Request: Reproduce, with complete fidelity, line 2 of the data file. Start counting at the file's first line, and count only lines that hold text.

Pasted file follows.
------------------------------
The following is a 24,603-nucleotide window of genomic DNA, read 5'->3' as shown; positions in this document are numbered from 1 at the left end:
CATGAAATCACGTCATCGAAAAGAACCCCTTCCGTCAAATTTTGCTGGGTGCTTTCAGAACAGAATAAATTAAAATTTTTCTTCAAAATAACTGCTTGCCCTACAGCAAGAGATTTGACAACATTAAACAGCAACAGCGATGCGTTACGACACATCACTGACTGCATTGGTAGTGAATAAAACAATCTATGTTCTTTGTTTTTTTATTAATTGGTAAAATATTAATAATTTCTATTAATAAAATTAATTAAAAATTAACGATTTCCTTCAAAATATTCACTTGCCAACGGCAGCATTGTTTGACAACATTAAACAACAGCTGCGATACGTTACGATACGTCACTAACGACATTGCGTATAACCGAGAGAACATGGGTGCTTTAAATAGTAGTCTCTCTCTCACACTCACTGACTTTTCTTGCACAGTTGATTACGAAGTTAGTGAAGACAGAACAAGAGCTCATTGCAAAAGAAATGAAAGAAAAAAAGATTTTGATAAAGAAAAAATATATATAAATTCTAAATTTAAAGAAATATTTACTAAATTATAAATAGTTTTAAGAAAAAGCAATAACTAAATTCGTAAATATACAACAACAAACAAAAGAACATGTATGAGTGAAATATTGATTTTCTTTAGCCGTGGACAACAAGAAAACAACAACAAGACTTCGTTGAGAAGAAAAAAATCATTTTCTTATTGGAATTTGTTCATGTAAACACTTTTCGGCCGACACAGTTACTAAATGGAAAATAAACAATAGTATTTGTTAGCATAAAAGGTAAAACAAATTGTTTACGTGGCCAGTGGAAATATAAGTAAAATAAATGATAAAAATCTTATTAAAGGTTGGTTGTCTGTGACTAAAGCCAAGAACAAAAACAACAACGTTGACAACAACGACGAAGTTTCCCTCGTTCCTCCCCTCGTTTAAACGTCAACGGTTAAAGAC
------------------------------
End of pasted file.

CATGAAATCACGTCATCGAAAAGAACCCCTTCCGTCAAATTTTGCTGGGTGCTTTCAGAACAGAATAAATTAAAATTTTTCTTCAAAATAACTGCTTGCCCTACAGCAAGAGATTTGACAACATTAAACAGCAACAGCGATGCGTTACGACACATCACTGACTGCATTGGTAGTGAATAAAACAATCTATGTTCTTTGTTTTTTTATTAATTGGTAAAATATTAATAATTTCTATTAATAAAATTAATTAAAAATTAACGATTTCCTTCAAAATATTCACTTGCCAACGGCAGCATTGTTTGACAACATTAAACAACAGCTGCGATACGTTACGATACGTCACTAACGACATTGCGTATAACCGAGAGAACATGGGTGCTTTAAATAGTAGTCTCTCTCTCACACTCACTGACTTTTCTTGCACAGTTGATTACGAAGTTAGTGAAGACAGAACAAGAGCTCATTGCAAAAGAAATGAAAGAAAAAAAGATTTTGATAAAGAAAAAATATATATAAATTCTAAATTTAAAGAAATATTTACTAAATTATAAATAGTTTTAAGAAAAAGCAATAACTAAATTCGTAAATATACAACAACAAACAAAAGAACATGTATGAGTGAAATATTGATTTTCTTTAGCCGTGGACAACAAGAAAACAACAACAAGACTTCGTTGAGAAGAAAAAAATCATTTTCTTATTGGAATTTGTTCATGTAAACACTTTTCGGCCGACACAGTTACTAAATGGAAAATAAACAATAGTATTTGTTAGCATAAAAGGTAAAACAAATTGTTTACGTGGCCAGTGGAAATATAAGTAAAATAAATGATAAAAATCTTATTAAAGGTTGGTTGTCTGTGACTAAAGCCAAGAACAAAAACAACAACGTTGACAACAACGACGAAGTTTCCCTCGTTCCTCCCCTCGTTTAAACGTCAACGGTTAAAGAC